English League One football club AFC Wimbledon has secured a loan facility to complete the financing of its new stadium at Plough Lane.

Chief executive Joe Palmer confirmed that the club has agreed an 18-month bridging loan of £4m (€4.4m/$5m) with Dorset-based property finance firm MSP Capital. The deal includes a further allowance for fees and rolled-up interest.

Palmer said the deal will be secured against the new stadium (pictured in May) and guaranteed by AFCW PLC, and confirmed that the club would not have to borrow all of it as the loan is a facility that can be drawn down in stages.

The news comes after local businessman Nick Robertson recently agreed to acquire a 10-per-cent stake in AFC Wimbledon, which is majority-owned by its fans through the Dons Trust (DT). The club hailed the investment as a “historic moment” that allowed it to sign the final construction contract for its new stadium.

In December, fans of the club had expressed their opposition to a private investment approach in the club, as it continued to wrestle with a funding shortfall for the stadium. The club had earlier called for a special meeting after admitting that it may have to shift from its fan-owned structure if it was to fully complete the stadium work.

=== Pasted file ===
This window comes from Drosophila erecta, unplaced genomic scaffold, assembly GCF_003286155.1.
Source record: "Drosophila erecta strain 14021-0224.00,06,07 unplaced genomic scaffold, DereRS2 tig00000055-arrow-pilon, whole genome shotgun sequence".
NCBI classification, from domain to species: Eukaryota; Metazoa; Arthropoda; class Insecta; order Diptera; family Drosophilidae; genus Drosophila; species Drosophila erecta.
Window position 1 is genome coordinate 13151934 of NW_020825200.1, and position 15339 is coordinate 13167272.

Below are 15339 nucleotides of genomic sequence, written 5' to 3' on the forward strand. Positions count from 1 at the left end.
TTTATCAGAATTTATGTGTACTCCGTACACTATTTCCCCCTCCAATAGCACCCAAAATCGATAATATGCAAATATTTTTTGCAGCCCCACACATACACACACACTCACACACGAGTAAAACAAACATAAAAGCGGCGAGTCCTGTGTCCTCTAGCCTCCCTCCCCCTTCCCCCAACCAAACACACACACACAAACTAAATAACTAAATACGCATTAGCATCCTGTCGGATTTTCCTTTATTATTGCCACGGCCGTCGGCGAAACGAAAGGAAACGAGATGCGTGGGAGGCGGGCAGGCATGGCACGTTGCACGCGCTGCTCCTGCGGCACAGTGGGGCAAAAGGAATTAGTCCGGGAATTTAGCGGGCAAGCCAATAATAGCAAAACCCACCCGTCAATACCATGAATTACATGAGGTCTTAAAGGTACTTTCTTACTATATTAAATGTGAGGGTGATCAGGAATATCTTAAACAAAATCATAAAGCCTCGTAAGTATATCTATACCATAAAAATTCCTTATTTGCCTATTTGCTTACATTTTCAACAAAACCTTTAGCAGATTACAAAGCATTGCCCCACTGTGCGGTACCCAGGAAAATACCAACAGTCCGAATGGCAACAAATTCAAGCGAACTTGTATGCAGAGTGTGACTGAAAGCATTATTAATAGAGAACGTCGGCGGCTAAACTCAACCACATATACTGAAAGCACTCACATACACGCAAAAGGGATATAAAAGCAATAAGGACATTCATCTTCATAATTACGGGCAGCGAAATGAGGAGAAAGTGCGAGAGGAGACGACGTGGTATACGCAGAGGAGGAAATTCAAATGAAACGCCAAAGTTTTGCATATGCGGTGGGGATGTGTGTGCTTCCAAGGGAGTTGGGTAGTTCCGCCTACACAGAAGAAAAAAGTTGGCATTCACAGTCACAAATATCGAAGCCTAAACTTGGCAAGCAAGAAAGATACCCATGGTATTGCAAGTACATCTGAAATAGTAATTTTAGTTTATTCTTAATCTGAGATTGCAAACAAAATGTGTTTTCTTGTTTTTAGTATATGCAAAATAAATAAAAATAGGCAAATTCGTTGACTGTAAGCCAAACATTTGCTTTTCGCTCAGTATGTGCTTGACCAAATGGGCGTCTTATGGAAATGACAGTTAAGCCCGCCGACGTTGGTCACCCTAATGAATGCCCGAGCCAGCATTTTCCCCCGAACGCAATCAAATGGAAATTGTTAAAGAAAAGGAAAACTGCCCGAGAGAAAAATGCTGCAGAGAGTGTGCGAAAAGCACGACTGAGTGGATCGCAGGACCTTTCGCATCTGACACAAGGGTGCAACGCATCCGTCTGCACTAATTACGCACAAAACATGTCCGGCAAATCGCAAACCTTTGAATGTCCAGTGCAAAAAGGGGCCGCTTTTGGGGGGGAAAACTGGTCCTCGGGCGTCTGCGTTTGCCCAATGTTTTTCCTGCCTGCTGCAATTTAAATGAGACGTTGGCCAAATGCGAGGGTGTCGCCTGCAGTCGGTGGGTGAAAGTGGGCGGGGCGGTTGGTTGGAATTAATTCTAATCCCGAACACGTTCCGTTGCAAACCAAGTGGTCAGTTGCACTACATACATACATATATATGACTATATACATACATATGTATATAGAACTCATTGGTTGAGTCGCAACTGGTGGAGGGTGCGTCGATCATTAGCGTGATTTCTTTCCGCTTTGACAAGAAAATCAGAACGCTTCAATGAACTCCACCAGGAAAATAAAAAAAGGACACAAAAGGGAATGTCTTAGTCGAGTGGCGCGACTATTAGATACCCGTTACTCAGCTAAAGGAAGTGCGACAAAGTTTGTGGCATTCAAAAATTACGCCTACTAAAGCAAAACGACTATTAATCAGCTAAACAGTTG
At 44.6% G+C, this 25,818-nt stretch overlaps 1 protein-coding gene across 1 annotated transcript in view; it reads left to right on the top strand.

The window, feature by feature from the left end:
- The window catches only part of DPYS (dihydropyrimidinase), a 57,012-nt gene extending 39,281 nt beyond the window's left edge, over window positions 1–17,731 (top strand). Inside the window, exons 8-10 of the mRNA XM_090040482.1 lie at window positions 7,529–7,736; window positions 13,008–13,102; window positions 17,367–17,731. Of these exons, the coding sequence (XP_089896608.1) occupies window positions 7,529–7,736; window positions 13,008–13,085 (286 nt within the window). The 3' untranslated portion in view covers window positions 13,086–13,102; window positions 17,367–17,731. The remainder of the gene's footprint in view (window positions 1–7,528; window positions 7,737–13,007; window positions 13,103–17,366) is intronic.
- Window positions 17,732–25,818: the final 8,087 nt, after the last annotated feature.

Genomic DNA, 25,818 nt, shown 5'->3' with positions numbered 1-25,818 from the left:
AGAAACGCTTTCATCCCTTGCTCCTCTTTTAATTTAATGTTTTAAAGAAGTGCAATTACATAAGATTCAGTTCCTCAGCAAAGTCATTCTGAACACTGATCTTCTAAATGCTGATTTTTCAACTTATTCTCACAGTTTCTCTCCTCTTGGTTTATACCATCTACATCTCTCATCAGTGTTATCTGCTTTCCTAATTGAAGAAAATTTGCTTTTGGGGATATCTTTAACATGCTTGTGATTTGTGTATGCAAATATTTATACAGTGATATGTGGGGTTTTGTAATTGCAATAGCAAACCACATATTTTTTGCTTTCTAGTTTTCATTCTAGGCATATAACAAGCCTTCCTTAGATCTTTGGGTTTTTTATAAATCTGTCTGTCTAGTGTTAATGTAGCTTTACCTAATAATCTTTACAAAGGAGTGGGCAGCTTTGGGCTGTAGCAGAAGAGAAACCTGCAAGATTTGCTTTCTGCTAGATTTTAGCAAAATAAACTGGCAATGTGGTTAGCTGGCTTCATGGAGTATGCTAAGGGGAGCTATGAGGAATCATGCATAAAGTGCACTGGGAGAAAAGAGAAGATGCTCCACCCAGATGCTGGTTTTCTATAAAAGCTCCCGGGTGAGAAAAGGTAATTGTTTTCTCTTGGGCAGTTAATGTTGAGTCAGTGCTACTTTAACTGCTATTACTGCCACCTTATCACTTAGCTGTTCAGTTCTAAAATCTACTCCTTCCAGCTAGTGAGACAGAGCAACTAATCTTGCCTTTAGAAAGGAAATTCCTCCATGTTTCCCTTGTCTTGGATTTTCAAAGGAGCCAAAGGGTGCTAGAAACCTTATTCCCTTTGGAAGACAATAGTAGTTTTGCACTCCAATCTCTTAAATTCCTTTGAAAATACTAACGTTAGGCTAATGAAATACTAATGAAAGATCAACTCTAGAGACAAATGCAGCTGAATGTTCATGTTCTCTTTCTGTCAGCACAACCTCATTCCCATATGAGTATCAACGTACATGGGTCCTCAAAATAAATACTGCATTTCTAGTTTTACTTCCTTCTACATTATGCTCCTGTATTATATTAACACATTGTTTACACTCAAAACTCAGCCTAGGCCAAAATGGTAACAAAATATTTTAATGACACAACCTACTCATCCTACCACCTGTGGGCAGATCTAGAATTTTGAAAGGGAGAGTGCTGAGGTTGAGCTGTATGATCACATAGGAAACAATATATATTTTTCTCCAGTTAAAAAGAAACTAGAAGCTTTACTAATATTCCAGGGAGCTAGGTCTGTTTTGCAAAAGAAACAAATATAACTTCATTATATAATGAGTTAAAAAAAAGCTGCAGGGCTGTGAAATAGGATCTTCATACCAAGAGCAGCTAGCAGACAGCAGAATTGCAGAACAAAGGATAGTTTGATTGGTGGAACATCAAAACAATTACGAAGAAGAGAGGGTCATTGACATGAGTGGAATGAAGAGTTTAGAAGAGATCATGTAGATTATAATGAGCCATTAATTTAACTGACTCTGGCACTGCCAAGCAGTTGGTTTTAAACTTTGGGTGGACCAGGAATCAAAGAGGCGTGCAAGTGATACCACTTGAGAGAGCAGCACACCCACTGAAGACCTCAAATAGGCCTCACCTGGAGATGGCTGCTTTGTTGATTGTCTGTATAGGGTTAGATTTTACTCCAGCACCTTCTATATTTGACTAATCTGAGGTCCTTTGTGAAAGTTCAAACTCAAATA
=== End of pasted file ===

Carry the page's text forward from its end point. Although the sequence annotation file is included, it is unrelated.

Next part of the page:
It has previously been revealed that the club needed a further £11m for the project by January and this week’s announcement completes the financing of the stadium, which will have a capacity of 9,000.

Palmer said: “I must stress the loan is solely for stadium work. Money will only be released against invoices clearly relevant to the construction project. Under no circumstances can any funds be transferred to other areas – like, for example, the playing budget.

“There’s no doubt this has removed a major headache for the club. We can now divert our attentions back to the forthcoming season and preparing for the intensely uncertain, post-COVID world we are all facing. This unquestionably presents a whole new series of challenges but we can take comfort from knowing the stadium project has the funding it needs to reach completion.”

Palmer also confirmed that all resolutions have been passed to approve Robertson’s £2.5m investment in AFCW PLC, and added that fans of the club helped raise over £7.5m through the Plough Lane Bond and crowdfunding campaign.

AFC Wimbledon has played at Cherry Red Records Stadium in Kingston upon Thames since the club was formed by supporters of Wimbledon FC in 2002. The fans acted following Wimbledon FC’s controversial move to Milton Keynes, where it was subsequently renamed MK Dons.

The planned new stadium had been targeted to open ahead of the 2020-21 season. AFC Wimbledon is seeking to return to Plough Lane in south-west London, about 250 yards from where the club’s original incarnation played until 1991.

The new stadium could be expanded to 20,000 by filling in all four corners to create a continuous bowl. The stadium has been designed by KSS Group with Buckingham Group Contracting responsible for the construction.

Image: AFC Wimbledon